Humanity has become the victim of mass overpopulation and the line between middle class and poverty no longer exists. Whit Carmichael (Daniel MacPherson) has accepted a high-risk security job that requires off-world travel using Slipstream technology in the hope of rising out of his situation. The risk of injury or death is extreme, but the danger is sweetened by Whit’s dream of a better life for his family. When he and his team are sent to space station Infini to confront an unidentifiable enemy, only Whit survives. It’s up to a search and rescue squad to discover the cause of this incident, and prevent the source from returning to earth.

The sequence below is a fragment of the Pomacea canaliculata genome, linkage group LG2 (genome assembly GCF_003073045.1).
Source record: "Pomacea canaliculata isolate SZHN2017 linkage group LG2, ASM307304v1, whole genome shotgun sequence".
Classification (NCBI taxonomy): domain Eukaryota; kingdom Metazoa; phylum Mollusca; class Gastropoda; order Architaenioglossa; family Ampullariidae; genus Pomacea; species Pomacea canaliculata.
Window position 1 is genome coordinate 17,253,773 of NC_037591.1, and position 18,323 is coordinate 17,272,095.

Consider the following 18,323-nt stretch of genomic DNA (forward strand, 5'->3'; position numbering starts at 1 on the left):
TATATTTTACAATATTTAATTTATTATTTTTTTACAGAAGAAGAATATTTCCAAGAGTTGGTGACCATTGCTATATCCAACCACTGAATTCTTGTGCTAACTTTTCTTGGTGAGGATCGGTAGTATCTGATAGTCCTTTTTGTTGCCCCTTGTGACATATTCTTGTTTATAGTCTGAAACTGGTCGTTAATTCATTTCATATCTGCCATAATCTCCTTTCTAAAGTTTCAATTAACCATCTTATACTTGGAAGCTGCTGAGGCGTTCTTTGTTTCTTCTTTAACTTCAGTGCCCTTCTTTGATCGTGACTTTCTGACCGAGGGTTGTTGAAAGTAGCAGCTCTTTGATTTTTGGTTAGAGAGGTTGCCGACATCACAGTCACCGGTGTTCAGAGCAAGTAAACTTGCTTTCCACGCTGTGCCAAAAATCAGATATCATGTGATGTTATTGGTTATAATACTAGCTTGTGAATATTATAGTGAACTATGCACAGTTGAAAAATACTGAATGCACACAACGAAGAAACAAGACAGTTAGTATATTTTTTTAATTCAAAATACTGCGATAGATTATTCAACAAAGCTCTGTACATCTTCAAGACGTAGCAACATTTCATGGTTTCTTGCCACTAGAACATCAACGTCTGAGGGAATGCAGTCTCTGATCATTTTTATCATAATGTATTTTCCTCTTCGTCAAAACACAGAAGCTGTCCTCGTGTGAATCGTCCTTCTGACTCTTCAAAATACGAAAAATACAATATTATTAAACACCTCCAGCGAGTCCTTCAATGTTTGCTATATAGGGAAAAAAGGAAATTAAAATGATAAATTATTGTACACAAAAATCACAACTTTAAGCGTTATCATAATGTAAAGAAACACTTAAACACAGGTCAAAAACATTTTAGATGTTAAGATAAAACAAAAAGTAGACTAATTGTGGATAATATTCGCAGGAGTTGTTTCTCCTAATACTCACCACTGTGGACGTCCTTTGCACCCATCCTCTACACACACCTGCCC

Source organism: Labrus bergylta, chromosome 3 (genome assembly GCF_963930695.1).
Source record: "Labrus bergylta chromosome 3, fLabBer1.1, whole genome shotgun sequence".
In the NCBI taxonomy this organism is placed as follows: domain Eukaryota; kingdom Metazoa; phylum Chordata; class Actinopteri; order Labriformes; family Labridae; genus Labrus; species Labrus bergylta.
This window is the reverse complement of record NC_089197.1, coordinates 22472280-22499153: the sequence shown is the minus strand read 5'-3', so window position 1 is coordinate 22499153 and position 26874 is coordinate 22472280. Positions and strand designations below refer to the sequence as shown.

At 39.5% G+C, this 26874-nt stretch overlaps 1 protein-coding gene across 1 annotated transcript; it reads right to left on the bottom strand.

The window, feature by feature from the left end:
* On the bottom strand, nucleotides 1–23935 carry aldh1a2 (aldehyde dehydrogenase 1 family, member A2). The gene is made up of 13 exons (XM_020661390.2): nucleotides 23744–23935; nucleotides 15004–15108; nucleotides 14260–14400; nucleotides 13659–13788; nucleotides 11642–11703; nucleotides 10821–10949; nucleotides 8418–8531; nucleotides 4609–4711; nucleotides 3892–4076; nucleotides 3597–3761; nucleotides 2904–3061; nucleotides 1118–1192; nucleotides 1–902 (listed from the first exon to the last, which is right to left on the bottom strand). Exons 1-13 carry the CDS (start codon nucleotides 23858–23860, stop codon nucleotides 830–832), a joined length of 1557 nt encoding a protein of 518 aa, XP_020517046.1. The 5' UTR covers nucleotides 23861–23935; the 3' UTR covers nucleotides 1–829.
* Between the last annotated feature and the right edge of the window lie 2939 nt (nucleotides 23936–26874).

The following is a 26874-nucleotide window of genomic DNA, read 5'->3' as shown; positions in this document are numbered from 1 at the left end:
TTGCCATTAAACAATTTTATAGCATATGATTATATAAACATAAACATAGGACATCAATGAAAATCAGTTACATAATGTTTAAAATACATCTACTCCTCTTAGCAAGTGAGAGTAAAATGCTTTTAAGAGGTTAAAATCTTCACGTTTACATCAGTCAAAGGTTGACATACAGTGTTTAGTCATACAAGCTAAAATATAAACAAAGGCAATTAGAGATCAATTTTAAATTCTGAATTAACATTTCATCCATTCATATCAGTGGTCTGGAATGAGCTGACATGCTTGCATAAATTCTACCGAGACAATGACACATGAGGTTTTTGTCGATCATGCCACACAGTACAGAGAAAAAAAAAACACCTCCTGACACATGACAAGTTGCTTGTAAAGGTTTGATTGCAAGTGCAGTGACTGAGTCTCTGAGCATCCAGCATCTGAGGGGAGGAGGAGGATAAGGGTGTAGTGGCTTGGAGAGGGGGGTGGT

A little bit Pandorum and a little bit Event Horizon, Infini clenches its toes quite comfortably in its snug-fitting retro slippers. Abbess’s last movie was the excellent (and little seen) Gabriel, the story of an archangel fighting to bring light back to purgatory. With its relatively meagre budget, it showcased the potential of its writer / director, and that capability has ripened quite nicely for his latest. Yes, there are flaws, most notably a final act which nearly runs out of steam, not to mention the requisite clichés that keep it firmly entrenched in schlock-heaven. That said, sci-fi aficionados will lap it up, as will anyone with a keen eye for a smartly shot b-movie. Actually, it’s the type of film that will crop up on those tiresome ’50 cult movies you’ve never seen’ lists in years to come; only in this case, you’ll be quite pleased to be reminded of it.